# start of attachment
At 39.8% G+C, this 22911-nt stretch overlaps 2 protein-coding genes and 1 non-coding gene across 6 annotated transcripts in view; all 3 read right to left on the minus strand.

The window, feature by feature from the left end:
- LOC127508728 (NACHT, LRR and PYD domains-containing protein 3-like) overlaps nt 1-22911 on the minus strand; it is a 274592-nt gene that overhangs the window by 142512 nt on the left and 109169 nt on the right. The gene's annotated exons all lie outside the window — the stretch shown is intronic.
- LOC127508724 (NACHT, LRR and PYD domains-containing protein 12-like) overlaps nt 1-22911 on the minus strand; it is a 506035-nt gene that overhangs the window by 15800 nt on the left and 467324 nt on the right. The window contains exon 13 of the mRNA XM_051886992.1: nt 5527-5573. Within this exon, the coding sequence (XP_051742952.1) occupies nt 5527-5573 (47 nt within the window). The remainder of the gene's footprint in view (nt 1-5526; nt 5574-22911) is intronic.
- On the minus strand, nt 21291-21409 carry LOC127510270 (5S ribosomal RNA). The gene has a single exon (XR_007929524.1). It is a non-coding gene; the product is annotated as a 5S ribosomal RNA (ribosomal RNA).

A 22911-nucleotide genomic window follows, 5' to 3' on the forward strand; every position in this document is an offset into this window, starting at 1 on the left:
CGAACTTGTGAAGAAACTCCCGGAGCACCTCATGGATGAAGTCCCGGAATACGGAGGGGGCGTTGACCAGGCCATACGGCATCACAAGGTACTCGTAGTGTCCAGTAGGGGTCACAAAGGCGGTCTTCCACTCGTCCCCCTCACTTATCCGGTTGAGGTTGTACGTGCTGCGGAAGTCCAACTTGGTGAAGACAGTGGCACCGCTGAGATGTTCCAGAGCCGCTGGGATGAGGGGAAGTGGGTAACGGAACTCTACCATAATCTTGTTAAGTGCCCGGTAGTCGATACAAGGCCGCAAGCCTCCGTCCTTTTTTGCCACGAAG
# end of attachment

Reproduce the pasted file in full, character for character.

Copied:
At 39.8% G+C, this 22911-nt stretch overlaps 2 protein-coding genes and 1 non-coding gene across 6 annotated transcripts in view; all 3 read right to left on the minus strand.

The window, feature by feature from the left end:
- LOC127508728 (NACHT, LRR and PYD domains-containing protein 3-like) overlaps nt 1-22911 on the minus strand; it is a 274592-nt gene that overhangs the window by 142512 nt on the left and 109169 nt on the right. The gene's annotated exons all lie outside the window — the stretch shown is intronic.
- LOC127508724 (NACHT, LRR and PYD domains-containing protein 12-like) overlaps nt 1-22911 on the minus strand; it is a 506035-nt gene that overhangs the window by 15800 nt on the left and 467324 nt on the right. The window contains exon 13 of the mRNA XM_051886992.1: nt 5527-5573. Within this exon, the coding sequence (XP_051742952.1) occupies nt 5527-5573 (47 nt within the window). The remainder of the gene's footprint in view (nt 1-5526; nt 5574-22911) is intronic.
- On the minus strand, nt 21291-21409 carry LOC127510270 (5S ribosomal RNA). The gene has a single exon (XR_007929524.1). It is a non-coding gene; the product is annotated as a 5S ribosomal RNA (ribosomal RNA).

A 22911-nucleotide genomic window follows, 5' to 3' on the forward strand; every position in this document is an offset into this window, starting at 1 on the left:
CGAACTTGTGAAGAAACTCCCGGAGCACCTCATGGATGAAGTCCCGGAATACGGAGGGGGCGTTGACCAGGCCATACGGCATCACAAGGTACTCGTAGTGTCCAGTAGGGGTCACAAAGGCGGTCTTCCACTCGTCCCCCTCACTTATCCGGTTGAGGTTGTACGTGCTGCGGAAGTCCAACTTGGTGAAGACAGTGGCACCGCTGAGATGTTCCAGAGCCGCTGGGATGAGGGGAAGTGGGTAACGGAACTCTACCATAATCTTGTTAAGTGCCCGGTAGTCGATACAAGGCCGCAAGCCTCCGTCCTTTTTTGCCACGAAG